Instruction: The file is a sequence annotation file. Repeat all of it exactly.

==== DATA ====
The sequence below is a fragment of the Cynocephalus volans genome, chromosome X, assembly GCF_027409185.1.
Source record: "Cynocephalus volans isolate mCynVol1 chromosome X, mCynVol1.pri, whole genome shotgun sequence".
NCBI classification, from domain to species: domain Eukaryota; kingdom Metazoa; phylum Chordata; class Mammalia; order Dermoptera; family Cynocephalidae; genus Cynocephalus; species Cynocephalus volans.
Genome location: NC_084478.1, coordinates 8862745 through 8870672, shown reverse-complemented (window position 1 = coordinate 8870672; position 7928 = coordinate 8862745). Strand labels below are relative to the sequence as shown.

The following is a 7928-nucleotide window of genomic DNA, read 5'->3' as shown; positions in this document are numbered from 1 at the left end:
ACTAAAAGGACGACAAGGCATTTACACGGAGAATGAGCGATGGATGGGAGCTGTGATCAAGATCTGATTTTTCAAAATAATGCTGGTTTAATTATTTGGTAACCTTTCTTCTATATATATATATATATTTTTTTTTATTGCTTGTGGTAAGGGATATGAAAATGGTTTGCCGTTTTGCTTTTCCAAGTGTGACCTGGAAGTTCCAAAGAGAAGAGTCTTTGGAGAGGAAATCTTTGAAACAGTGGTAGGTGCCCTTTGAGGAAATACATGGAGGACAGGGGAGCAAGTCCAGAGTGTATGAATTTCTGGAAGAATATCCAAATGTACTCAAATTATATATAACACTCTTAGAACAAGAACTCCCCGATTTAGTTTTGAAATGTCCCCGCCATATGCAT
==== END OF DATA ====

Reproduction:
The sequence below is a fragment of the Cynocephalus volans genome, chromosome X, assembly GCF_027409185.1.
Source record: "Cynocephalus volans isolate mCynVol1 chromosome X, mCynVol1.pri, whole genome shotgun sequence".
NCBI classification, from domain to species: domain Eukaryota; kingdom Metazoa; phylum Chordata; class Mammalia; order Dermoptera; family Cynocephalidae; genus Cynocephalus; species Cynocephalus volans.
Genome location: NC_084478.1, coordinates 8862745 through 8870672, shown reverse-complemented (window position 1 = coordinate 8870672; position 7928 = coordinate 8862745). Strand labels below are relative to the sequence as shown.

The following is a 7928-nucleotide window of genomic DNA, read 5'->3' as shown; positions in this document are numbered from 1 at the left end:
ACTAAAAGGACGACAAGGCATTTACACGGAGAATGAGCGATGGATGGGAGCTGTGATCAAGATCTGATTTTTCAAAATAATGCTGGTTTAATTATTTGGTAACCTTTCTTCTATATATATATATATATTTTTTTTTATTGCTTGTGGTAAGGGATATGAAAATGGTTTGCCGTTTTGCTTTTCCAAGTGTGACCTGGAAGTTCCAAAGAGAAGAGTCTTTGGAGAGGAAATCTTTGAAACAGTGGTAGGTGCCCTTTGAGGAAATACATGGAGGACAGGGGAGCAAGTCCAGAGTGTATGAATTTCTGGAAGAATATCCAAATGTACTCAAATTATATATAACACTCTTAGAACAAGAACTCCCCGATTTAGTTTTGAAATGTCCCCGCCATATGCAT